"This city's got everything you'd want for movies," George says. "The water, the exotic plants and trees, and that magical evening light."

But Miami has never quite gotten its act together. As early as 1921, Griffith wrote Miami Mayor Everest Sewell to complain that Florida's "lack of studio facilities must necessarily discourage many producers."

In the late '50s, it was Miami Beach's turn to star. From his penthouse at the Fontainebleau, Frank Sinatra cranked out classics such as A Hole in the Head, Lady in Cement, and the crime flick Tony Rome. Jerry Lewis shot the slapstick The Bellboy at the same hotel. And Sean Connery's James Bond found a gilded corpse in his room in the 1964 blockbuster Goldfinger.

"Movies and movie stars were attached to hotels like the Fontainebleau," says Christina Lane, a professor of film studies at the University of Miami. "It made this really interesting link between Miami Beach's hotel scene and Hollywood."

That peak wouldn't last, though, for the same reasons Griffith complained about. Without proper studios, the string of productions came to an end when stars like Sinatra and Lewis moved on.

Miami Beach slipped from the limelight for nearly two decades, until a murderous Marielito named Tony Montana shot and snorted his way across Ocean Drive in Scarface. Released in 1983, the movie put the Beach back on the map. The next year, Miami Vice cemented the city's reputation as an Eden for pastel-plastered drug dens.

But after Don Johnson hung up his white linen suit in 1989, Miami Beach didn't get much onscreen action. Movies such as Bad Boys and True Lies provided brief bumps in the '90s. The industry made a comeback in the '00s, but slumped badly after the recession hit in 2008, with permits dropping to a low of 929 a year, says Graham Winick, the city's film and event production manager.

That has clearly turned around this year. Upcoming movies such as Iron Man III and Michael Bay's Pain & Gain — based on a New Times article — promise to splash South Beach on screens around the world. Miami Beach has also starred on the small screen, from Magic City, Burn Notice, and Charlie's Angels to reality shows like The Real Housewives of Miami and Bad Girls Club: Miami. In the past year, Winick's office has issued 968 permits, and productions have generated more than $87 million for the economy — double the haul from three years earlier.

"This industry is creating jobs; it's filling hotel rooms," says Bruce Orosz, owner of ACT Productions and chairman of Miami Beach's Production Industry Council. "It's bringing an enormous amount of capital and cash directly infused into the city."

Thanks largely to that boom, South Florida now accounts for more than 70 percent of the growing film industry in Florida, which is forcing its way into the top five moviemaking states in the country, behind just California, New York, Louisiana, and Georgia.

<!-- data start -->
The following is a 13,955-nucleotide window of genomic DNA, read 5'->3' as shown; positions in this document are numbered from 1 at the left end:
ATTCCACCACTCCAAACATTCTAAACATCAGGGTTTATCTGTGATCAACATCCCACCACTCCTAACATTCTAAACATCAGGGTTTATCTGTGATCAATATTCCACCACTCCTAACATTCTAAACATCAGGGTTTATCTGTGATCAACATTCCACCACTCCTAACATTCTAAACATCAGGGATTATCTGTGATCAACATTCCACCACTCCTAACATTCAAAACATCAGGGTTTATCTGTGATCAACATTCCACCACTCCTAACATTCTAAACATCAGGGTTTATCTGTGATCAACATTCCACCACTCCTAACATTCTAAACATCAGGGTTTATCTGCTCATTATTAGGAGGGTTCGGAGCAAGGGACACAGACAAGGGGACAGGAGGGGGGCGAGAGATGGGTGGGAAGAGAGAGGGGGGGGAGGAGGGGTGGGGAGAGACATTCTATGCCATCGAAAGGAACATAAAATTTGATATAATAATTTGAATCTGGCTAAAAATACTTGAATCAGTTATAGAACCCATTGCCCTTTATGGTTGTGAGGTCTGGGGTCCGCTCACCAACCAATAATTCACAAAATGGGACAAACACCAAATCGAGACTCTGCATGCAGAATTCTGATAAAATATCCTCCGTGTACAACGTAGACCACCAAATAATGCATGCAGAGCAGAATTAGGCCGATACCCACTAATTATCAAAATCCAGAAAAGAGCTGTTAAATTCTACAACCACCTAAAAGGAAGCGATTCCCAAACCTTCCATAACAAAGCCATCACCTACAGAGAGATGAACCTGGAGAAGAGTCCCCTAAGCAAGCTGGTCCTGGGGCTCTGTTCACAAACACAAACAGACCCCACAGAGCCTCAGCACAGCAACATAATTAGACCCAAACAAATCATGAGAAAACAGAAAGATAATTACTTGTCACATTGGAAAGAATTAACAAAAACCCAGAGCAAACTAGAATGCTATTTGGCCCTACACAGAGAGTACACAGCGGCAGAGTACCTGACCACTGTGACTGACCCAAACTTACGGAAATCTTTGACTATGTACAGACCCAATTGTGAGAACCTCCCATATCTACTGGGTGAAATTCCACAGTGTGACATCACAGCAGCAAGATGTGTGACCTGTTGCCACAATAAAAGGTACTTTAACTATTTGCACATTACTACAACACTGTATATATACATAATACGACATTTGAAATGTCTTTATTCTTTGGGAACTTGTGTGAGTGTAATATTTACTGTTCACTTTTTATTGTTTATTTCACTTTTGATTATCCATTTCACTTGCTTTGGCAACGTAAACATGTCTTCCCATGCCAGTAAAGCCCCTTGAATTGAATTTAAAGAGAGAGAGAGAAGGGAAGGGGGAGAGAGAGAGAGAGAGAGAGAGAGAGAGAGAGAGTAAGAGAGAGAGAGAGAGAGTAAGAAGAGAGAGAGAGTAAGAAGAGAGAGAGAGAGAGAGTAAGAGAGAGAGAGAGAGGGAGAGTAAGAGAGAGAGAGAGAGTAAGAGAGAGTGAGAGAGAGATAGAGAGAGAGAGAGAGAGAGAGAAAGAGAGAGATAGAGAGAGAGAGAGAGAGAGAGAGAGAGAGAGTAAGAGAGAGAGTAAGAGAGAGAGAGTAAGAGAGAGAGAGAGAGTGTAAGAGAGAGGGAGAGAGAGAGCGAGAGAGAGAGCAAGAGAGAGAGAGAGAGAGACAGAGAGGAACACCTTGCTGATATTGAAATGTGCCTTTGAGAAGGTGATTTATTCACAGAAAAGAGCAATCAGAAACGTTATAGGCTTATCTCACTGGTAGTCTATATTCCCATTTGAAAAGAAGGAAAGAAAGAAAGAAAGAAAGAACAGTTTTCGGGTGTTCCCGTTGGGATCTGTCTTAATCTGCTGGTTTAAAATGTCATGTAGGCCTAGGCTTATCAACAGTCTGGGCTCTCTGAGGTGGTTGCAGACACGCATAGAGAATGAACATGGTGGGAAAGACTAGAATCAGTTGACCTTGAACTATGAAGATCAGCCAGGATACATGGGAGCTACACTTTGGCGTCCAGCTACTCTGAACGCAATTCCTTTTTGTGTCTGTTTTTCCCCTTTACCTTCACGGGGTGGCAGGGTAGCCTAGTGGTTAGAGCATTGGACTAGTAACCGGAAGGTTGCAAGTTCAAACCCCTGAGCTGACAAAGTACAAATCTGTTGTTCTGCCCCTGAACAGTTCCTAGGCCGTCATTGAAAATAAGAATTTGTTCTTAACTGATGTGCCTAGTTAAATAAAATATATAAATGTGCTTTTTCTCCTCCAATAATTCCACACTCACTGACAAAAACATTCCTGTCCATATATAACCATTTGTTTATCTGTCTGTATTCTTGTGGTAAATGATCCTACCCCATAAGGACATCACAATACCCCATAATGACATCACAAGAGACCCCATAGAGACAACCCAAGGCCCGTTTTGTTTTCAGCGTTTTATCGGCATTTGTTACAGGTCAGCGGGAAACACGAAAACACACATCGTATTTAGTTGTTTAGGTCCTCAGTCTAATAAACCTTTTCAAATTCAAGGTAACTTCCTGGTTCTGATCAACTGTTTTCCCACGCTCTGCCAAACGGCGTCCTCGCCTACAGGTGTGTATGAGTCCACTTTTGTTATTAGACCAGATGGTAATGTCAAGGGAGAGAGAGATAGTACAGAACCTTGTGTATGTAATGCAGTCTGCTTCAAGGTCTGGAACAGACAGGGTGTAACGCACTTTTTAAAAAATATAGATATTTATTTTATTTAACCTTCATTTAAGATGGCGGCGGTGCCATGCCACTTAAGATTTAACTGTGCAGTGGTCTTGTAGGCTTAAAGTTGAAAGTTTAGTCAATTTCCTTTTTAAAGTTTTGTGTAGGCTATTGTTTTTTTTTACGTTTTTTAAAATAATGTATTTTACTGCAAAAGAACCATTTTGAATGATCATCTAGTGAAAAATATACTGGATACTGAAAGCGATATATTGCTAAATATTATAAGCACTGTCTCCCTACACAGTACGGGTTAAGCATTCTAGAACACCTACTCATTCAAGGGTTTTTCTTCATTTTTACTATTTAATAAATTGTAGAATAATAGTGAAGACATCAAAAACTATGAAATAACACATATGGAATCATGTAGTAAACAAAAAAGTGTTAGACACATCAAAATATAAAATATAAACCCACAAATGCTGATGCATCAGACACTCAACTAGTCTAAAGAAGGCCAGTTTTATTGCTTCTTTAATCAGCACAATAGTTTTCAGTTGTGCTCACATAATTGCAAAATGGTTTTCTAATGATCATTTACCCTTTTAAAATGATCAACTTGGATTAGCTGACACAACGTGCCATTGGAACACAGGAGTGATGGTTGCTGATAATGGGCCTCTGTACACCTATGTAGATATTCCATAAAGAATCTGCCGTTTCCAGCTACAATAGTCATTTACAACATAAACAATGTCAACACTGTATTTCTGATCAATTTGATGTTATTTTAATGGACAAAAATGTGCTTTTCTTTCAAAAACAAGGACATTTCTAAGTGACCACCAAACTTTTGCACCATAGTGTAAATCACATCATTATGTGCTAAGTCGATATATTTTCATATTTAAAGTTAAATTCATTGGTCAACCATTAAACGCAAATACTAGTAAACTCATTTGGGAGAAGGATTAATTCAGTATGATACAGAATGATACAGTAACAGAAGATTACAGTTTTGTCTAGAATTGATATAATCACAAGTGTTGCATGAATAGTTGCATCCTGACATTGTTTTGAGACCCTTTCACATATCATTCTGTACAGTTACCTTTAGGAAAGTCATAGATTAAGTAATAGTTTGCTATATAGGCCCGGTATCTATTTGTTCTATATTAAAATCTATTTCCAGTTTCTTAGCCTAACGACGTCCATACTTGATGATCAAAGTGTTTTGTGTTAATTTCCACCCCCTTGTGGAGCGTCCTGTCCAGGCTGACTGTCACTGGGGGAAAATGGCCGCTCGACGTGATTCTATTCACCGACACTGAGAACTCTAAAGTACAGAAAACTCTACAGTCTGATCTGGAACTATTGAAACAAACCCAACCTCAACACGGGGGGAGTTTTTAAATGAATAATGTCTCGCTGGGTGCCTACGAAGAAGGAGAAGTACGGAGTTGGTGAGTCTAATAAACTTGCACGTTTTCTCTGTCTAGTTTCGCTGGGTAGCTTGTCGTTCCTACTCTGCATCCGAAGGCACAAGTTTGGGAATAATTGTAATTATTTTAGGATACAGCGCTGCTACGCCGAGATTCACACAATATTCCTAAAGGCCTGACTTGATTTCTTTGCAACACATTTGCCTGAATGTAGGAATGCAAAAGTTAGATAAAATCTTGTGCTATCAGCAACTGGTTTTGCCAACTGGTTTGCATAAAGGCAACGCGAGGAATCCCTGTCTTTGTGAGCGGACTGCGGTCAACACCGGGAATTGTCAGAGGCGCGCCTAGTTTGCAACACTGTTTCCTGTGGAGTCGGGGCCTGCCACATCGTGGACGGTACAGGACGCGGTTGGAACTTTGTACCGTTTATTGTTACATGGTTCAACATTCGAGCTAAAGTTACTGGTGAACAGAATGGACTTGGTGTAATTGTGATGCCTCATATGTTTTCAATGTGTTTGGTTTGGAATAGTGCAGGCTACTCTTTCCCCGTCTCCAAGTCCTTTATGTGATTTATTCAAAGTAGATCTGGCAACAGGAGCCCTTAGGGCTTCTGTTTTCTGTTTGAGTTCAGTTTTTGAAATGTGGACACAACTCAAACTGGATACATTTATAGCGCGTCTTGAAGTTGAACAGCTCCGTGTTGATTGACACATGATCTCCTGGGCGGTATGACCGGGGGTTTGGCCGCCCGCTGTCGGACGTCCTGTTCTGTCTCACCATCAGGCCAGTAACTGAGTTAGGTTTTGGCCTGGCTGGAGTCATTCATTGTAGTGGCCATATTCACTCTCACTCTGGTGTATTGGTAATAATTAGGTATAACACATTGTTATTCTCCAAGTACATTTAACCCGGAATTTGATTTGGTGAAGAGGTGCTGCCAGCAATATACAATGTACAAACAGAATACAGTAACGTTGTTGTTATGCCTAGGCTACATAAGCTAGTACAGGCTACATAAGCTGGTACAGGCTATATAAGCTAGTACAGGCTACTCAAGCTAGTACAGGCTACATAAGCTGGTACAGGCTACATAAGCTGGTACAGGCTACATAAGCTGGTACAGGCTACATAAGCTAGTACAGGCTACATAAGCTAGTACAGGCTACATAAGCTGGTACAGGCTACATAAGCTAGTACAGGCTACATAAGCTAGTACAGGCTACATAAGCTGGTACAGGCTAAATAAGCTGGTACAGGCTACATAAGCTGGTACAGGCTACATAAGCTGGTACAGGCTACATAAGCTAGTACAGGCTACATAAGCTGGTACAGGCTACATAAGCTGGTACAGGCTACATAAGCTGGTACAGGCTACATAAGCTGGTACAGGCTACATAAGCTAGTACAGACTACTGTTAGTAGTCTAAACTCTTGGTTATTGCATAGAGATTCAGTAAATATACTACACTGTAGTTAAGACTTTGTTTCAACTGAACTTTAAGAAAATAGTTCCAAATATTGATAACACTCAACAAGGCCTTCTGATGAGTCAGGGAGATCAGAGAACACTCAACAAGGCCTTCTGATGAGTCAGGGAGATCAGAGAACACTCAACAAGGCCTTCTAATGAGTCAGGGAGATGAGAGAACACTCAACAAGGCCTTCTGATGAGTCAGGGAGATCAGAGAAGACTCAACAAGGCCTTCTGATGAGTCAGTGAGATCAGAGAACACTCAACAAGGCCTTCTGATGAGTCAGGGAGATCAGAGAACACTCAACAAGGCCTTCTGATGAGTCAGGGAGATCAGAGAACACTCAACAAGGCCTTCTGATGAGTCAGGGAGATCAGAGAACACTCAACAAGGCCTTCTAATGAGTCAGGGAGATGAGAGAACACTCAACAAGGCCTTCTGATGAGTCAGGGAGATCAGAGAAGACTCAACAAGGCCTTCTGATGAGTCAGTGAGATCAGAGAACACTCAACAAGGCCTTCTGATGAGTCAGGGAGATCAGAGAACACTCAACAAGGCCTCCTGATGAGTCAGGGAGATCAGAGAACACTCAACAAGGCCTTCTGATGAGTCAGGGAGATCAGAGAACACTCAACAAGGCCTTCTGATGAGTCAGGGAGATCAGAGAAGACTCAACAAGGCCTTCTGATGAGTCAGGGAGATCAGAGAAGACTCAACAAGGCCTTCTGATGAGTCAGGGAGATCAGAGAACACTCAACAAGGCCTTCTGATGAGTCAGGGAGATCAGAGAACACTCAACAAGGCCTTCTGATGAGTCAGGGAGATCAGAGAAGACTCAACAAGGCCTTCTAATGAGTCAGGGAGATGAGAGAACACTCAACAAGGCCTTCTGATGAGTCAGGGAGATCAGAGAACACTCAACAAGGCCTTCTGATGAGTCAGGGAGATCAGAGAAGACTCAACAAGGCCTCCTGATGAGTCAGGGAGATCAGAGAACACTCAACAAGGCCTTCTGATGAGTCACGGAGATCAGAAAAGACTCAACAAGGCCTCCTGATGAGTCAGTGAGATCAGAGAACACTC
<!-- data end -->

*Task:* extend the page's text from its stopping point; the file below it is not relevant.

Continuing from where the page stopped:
"The fact that we have a couple of these shows here now is huge," Libbin says. "In our heyday, we had Miami Vice and modeling agencies lining Ocean Drive. Then things fell off the table... but now we are recovering."

Behind the renaissance lie serious tax breaks. Two years ago, Florida approved a five-year, $242-million tax credit program for productions in the state. It's also cheaper to shoot in Miami Beach than anywhere else in Florida. While Miami-Dade charges $100 for a film or photo permit anywhere in the county — and many municipalities tack on their own fees — the Beach charges nothing. Compare that to a minimum fee of $625 to shoot in Los Angeles. The airtime and local spending by crews give the Beach enough return without permit fees, Winick says.

That may be true, but the city's pro bono deal with Hollywood isn't necessarily the win-win officials make it out to be. The Beach's resurgence wouldn't have happened without another byproduct of the recession: the hundreds of gorgeous but empty palaces across the city.

In the wake of the real estate bubble's explosion, overextended celebs and sketchy businessmen have used the industry to turn their underwater mansions into cash cows — whether neighbors like it or not.


As he opens the gate to his Mediterranean-style villa, Irwin Friedman can't help but rib the wealthiest man in Major League Baseball, who is in the midst of an epic slump. Later tonight, Rodriguez and his Yankees will be knocked out of the playoffs yet again. Seeing vulnerability, Friedman knows when to throw a nasty curve.

"My neighbor may have a lot of money and all the women in the world," Friedman says with a glance toward Rodriguez's massive manse, its black and white walls looming like the Death Star. "But he's not much of a hitter."

Over the past year, Friedman's battle with the big-leaguer has metastasized into an outbreak that has the entire movie industry worried. As A-Rod and his acolytes rent out the property daily for photo shoots and TV shows, Friedman has taken his fight to city hall, spooking studio execs into threatening to abandon Miami Beach if they don't get their way.

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2 comments
frankd4
frankd4 topcommenter

since when is an area "exclusive" just because the properties are so expensive ?

 

is it the theory that all uber-rich are kind and compasionate towards their neighbors so these communities must all be a blissful utopia ?

 

a residential community is for the "quiet enjoyment" of it's residents - except, of course, in south florida, where loud and brassy is the norm and elected officials are typically bought and paid for - period

 

hey with cali voters just insisting porn stars must use condoms and the porn industry now clamoring to flee - maybe miami will become the porn capital replacing cali

 

then maybe friedman will see the day he wished he had A-FRAUD as his neighbor

 

 

 

 

 
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